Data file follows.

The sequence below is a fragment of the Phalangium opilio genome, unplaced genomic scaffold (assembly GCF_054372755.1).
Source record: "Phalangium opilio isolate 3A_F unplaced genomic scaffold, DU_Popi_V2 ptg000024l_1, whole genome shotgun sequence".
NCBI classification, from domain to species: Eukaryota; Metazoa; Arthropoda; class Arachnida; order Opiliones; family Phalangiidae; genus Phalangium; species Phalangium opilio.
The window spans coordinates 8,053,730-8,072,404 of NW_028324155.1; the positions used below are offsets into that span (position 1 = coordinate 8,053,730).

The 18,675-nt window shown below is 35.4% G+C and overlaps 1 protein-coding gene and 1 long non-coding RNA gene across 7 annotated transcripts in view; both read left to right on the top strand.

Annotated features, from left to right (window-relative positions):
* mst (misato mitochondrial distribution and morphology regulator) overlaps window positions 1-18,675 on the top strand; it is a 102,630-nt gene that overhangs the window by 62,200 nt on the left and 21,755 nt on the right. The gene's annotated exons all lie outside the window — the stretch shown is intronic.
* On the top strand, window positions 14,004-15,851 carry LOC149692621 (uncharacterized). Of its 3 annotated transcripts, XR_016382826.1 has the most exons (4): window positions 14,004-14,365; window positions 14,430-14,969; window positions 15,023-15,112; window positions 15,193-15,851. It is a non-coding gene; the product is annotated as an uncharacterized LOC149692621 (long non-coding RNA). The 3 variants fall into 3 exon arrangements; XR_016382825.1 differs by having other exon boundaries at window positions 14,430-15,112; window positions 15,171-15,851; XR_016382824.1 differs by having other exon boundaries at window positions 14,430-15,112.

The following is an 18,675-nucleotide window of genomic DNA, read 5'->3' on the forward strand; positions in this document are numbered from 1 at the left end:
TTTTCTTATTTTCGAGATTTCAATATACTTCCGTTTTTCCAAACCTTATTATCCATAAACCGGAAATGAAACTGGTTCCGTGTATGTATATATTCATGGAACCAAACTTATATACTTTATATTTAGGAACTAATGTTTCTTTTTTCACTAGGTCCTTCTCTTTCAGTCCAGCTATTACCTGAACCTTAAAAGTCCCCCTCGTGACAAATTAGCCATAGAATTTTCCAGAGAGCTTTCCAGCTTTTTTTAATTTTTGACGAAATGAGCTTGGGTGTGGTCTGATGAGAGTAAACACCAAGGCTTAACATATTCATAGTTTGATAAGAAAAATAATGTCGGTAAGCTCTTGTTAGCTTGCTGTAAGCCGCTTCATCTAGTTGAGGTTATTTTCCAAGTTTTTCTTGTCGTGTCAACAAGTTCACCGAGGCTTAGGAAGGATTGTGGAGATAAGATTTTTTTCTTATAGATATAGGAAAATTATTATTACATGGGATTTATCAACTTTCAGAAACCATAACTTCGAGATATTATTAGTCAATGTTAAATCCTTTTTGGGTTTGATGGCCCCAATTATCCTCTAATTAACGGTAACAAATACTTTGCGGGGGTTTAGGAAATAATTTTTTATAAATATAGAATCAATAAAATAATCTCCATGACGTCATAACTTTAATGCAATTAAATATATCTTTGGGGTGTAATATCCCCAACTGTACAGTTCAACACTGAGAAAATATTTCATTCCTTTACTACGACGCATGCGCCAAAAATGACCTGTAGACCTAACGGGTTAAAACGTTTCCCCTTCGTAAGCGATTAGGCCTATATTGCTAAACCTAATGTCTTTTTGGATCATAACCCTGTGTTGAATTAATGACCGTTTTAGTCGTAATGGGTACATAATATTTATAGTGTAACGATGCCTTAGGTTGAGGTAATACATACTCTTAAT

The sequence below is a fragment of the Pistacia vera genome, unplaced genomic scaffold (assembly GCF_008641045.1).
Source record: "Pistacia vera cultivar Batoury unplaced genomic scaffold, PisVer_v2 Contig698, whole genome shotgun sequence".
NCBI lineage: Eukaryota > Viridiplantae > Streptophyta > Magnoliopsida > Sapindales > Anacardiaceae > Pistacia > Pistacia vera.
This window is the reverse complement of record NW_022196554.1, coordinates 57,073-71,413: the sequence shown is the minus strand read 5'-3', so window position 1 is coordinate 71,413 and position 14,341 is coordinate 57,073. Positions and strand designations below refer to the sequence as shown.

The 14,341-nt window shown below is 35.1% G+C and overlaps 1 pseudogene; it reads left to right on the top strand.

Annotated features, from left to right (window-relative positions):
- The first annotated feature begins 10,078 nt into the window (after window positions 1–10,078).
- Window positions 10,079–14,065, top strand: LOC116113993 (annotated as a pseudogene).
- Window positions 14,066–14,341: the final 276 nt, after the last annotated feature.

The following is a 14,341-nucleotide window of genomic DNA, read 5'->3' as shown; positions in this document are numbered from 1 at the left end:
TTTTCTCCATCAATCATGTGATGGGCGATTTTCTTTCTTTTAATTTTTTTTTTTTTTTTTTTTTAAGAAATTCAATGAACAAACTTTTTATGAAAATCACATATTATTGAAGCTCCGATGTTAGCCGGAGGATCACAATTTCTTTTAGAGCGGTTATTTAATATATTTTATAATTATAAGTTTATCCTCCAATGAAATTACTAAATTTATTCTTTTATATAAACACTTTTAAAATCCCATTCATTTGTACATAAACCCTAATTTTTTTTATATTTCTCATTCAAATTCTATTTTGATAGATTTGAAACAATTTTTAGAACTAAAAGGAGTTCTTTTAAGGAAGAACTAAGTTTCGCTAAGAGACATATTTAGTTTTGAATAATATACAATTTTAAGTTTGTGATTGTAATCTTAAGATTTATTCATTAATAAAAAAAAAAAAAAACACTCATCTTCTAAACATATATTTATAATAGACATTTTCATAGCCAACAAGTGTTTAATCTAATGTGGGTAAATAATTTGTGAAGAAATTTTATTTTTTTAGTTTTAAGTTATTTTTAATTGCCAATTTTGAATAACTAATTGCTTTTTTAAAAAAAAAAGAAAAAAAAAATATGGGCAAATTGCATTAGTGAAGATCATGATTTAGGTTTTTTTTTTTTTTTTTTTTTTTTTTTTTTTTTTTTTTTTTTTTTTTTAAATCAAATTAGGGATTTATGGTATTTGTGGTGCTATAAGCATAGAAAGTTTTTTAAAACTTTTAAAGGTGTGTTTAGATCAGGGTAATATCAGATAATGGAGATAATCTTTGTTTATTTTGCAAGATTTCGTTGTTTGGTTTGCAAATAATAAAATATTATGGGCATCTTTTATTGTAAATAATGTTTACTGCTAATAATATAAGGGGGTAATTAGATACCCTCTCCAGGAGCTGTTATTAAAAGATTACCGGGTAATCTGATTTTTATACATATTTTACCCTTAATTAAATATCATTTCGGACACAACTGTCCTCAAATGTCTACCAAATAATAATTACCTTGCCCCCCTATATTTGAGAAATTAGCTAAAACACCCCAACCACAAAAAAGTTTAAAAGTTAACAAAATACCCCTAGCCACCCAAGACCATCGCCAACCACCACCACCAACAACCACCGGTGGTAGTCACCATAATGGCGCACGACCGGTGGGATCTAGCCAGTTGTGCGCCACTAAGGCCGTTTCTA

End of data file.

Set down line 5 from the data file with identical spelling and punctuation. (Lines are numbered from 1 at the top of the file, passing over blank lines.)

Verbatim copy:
The 18,675-nt window shown below is 35.4% G+C and overlaps 1 protein-coding gene and 1 long non-coding RNA gene across 7 annotated transcripts in view; both read left to right on the top strand.